Updated: Jul 8
This post is for parents of children who fall in the generation one would call – the 'i-generation.' One doesn't need to define what this generation is about.
If your child is exposed to any one or more of the following - an iPad, laptop, smart phone or a tablet, this article is worth reading.
No one would doubt the pros and cons these gadgets come with. The most common concern bothering parents is the damage these gadgets cause on the precious eyesight of their loved ones. However eyesight damage is just one of the various troubles associated with these gadgets. Having studied some children of this 'i-generation' and observing their behavior, I would like to state the findings through this article. The so called 'entertaining and engaging gadgets', unknowingly leave some early detrimental impact on your loved ones.
Here are a few pointers which we as adults need to keep a watch on while we give in to the so called 'gadget time' to our little ones.
Does he know the rules of the game?
Parents download games and often leave the understanding bit to the child stating that 'Oh Nick is a smart child… he can figure out the game on his own!' But as parents, we need to keep a watch on whether the child is leaving a game without finishing it. Is he switching between games too fast? If so, sit with him and ask 'What's the problem?' Children may not understand the rules of the game and that may cause them to switch to other games. Ensure that the child is aware of the rules before he starts playing a game.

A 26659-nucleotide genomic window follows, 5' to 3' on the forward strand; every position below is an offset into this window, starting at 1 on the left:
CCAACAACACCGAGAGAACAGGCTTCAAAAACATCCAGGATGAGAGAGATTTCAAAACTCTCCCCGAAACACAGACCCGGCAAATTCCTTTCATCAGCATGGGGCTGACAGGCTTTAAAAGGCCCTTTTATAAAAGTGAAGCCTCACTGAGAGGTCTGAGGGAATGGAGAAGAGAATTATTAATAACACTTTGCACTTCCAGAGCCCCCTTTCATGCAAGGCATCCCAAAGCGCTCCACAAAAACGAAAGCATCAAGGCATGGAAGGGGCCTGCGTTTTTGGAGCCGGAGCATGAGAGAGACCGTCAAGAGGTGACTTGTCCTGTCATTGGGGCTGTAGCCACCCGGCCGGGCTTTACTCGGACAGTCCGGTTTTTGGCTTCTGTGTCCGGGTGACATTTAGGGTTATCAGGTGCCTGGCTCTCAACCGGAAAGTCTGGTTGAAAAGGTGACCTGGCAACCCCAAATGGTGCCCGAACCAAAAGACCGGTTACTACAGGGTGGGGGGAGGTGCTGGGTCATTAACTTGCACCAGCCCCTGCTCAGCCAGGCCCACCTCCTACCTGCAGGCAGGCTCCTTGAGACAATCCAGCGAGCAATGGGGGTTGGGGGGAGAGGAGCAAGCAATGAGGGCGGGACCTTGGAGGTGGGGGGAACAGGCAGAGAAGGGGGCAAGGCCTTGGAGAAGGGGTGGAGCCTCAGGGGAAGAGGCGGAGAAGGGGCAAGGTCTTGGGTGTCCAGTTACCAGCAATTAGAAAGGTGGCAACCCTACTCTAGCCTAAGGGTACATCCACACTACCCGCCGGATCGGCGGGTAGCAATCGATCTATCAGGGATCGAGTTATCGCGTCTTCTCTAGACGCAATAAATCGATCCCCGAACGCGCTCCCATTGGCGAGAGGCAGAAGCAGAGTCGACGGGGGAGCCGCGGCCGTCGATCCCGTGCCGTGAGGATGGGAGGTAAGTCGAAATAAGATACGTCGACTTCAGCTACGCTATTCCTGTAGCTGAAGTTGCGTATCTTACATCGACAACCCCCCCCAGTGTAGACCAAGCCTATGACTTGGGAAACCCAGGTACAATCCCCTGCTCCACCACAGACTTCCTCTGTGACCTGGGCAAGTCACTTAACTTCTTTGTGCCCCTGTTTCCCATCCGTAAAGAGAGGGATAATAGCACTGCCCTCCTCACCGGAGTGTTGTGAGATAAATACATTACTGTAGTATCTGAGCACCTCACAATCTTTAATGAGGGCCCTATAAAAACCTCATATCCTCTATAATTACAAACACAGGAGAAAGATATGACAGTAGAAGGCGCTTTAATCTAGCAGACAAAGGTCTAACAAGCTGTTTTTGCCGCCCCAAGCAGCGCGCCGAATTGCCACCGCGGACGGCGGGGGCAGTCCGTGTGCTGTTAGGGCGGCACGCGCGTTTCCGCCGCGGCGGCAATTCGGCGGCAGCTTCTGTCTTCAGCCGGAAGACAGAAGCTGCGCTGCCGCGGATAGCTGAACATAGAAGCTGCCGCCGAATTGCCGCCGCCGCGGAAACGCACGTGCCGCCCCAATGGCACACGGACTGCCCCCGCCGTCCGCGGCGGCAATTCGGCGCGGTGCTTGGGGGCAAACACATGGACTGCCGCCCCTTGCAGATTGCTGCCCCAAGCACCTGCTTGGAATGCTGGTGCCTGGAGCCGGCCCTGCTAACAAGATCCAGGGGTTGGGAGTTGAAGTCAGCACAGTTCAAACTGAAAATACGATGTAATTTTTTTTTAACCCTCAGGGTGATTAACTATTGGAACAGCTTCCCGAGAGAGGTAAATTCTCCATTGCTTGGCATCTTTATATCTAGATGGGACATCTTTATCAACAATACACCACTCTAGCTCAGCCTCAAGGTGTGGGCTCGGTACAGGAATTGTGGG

The long term implication of this on a child is that when he grows up he may not bother to know all facts and just make premise on half know facts.
Is his sitting posture correct?
There has been an increase in the number of young tots complaining of neck pain. Blame it on the tiny gadget on their laps. While we hand over the gadget in our child's hands, we need to ensure that the sitting posture of our child is correct while he's busy entertaining himself. Extended exposure to the gadget with a neck down position can cause serious damage to the delicate neck muscles of your child. Always ensure the child is sitting upright with the gadget in front of him and not on his lap.
Is he quitting games as he can't cross challenging levels?
When your junior plays a game and masters it, it certainly boosts his confidence. He would be elated that he could cross various levels on his own. However we need to monitor what does he do when he's stuck at a tricky level? At times children are not ready to accept failure. We need to encourage them to flex their brain muscles and try to cross the difficult levels too!
Life is competitive and our little ones need to accept that and be open to failures too. Eventually they are going to be in a world where different challenges will lay ahead of them and there will be no 'quit' icon then.
So parents, even though the games your children are playing are educative in nature and teaches them various concepts and helps them strategize, do keep in mind the above pointers when you give 'gadget time' to your little ones.